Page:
Cambodia’s star attraction, the Temples of Angkor are among the most fascinating and increasingly popular destinations in Southeast Asia. The excursion is more than worth it, but there are a few things you should know before arriving in Siem Reap. Here are 10 tips for making the most of your visit to Angkor Wat.
1. There’s a lot more to the temple complex than just Angkor Wat.
While Angkor Wat is the most famous and certainly among the most beautiful, there are more than 1,000 Temples of Angkor. Angkor was the capital of the Khmer Empire from the 9th to 15th centuries, both a fully functional city and a religious site.
The temples were constructed in the 12th century, and today make up the largest historical religious site in the world. If all you do is snap a sunrise selfie at Angkor Wat, you’re missing out on a lot.
2. Start early, and pack for multiple days of adventure.
I could spend a month exploring Angkor and still not feel like I’ve seen it all. At about 400 square kilometers, Angkor is impossible to experience in one day. Tickets are available in 1-day, 3-day, and 7-day options, and I encourage you to spend at least three days there.
Arriving early morning puts you ahead of the crowds and offers an opportunity to snap photos without having to spend five minutes figuring out how to frame out that line of tourists causing a traffic jam on the staircase. It also makes it much easier to plot out what you want to see over the course of your visit, as you’ll get a feel for how spread out the temples are and which ones are must-dos and which ones are maybes.
On a side note, you may feel “templed out” afterward. If other temple sites are part of your Southeast Asia travel plans, it’s best to space them out a bit (unless you’re a fanatic, in which case the 7-day pass is right up your alley).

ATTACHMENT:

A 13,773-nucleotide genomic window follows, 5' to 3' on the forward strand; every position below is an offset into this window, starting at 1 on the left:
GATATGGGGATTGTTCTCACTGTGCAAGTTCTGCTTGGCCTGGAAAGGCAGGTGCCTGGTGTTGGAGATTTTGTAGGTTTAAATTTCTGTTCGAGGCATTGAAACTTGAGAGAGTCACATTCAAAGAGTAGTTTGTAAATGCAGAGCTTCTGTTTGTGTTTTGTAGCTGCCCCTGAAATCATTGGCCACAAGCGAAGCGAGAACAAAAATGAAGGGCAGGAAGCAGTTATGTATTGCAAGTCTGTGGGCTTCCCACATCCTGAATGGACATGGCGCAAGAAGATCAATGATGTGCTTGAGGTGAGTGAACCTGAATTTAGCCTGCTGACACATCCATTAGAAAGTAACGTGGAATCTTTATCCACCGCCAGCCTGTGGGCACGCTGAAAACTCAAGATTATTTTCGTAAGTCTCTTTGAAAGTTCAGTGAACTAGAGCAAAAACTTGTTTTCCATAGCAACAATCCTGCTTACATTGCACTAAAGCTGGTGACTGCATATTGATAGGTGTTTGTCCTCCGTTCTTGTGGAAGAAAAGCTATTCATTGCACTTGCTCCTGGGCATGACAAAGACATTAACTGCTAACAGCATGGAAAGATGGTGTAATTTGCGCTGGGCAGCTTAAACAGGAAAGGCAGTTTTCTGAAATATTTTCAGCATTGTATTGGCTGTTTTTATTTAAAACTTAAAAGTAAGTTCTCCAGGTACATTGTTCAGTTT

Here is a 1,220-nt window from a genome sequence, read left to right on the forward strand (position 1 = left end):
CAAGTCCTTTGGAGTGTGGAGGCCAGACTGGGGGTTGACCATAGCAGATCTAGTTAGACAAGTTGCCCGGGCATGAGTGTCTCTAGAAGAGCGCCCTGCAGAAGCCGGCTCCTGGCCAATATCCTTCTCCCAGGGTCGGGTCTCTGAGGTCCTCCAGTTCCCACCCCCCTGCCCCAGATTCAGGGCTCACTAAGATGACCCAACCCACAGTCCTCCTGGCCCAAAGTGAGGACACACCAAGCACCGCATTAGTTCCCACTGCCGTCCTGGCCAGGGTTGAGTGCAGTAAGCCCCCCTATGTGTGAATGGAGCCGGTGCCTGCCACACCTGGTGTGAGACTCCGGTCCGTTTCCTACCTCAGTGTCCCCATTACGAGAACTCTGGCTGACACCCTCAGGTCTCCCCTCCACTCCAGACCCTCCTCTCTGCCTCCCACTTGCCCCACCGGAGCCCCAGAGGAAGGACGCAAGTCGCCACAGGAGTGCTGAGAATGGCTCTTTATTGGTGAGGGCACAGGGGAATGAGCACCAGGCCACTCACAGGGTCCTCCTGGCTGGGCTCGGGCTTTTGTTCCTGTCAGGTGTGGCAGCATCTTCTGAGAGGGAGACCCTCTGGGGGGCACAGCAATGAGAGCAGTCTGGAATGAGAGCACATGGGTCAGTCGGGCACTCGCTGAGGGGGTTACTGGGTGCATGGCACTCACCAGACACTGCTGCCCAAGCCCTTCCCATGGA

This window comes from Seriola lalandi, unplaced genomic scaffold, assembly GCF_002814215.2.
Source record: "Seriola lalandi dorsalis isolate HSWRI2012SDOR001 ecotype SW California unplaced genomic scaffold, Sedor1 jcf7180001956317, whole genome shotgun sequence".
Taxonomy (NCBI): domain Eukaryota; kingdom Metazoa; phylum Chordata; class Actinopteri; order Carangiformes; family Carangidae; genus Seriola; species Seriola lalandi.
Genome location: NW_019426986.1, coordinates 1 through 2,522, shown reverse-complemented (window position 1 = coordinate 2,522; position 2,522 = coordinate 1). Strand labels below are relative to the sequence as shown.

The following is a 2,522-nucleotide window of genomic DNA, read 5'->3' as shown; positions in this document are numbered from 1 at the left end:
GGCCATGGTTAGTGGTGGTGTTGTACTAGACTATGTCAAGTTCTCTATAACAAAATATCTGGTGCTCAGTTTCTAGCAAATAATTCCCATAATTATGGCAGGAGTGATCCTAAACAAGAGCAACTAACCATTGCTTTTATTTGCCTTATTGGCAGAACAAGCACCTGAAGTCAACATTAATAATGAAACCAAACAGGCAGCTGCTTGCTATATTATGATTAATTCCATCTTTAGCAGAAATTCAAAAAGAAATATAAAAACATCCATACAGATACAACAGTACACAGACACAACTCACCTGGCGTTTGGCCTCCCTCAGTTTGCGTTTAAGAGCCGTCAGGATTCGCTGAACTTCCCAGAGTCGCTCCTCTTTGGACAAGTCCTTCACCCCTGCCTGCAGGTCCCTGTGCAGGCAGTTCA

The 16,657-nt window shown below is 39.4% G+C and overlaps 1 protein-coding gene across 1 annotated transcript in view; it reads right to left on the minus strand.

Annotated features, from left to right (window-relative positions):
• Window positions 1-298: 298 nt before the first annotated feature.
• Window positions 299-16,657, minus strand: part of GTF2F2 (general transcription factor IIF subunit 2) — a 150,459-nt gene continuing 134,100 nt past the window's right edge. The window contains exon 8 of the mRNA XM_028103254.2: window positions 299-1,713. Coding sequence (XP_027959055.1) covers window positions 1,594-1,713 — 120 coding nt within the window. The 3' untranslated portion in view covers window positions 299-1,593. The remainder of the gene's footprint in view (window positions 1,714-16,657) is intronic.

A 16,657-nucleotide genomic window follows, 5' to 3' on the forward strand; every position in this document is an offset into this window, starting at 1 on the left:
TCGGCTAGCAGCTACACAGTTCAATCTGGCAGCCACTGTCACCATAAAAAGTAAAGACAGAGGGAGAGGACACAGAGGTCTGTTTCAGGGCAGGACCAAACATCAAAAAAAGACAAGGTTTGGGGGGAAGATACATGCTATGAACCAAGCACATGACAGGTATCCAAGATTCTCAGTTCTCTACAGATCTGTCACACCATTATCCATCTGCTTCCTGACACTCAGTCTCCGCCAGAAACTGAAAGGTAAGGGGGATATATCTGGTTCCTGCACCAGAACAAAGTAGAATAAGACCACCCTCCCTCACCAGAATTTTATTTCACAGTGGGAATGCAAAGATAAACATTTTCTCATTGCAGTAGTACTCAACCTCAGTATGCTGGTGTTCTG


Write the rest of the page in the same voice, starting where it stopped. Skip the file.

3. Don’t throw away your ticket.
Multi-day tickets will be checked each time you re-enter the property. Replacing it means waiting in line and probably paying again unless your negotiation skills are on par with that of a defense lawyer. It’s best to just keep the ticket on you at all times.
4. Hire a local tuk-tuk driver instead of a tour operator.
I cannot emphasize this point enough. Ditch the tour bus, group package, and any other option that requires you to base your plans on other people’s timeframe and needs. Take your group in one tuk-tuk and have the driver shuttle you to the places your crew wants to see.
Also, the drivers know the area. They can make recommendations on the best times to visit specific temples and speed right by that giant tour bus, saving precious time.
One thing I found to be true in Cambodia, even more so than other Southeast Asian countries, is that drivers are eager to work with you for multiple days, maybe even your entire stay, as opposed to having to flag a ride each time. This provides a chance to get to know them, and equally as important, for them to get to know you. It didn’t take long for our driver to learn that my wife and I valued his opinion above that of the guidebook, resulting in more than one unexpected temple stop that we otherwise wouldn’t have seen or alternative entry point that we would never have heard about otherwise.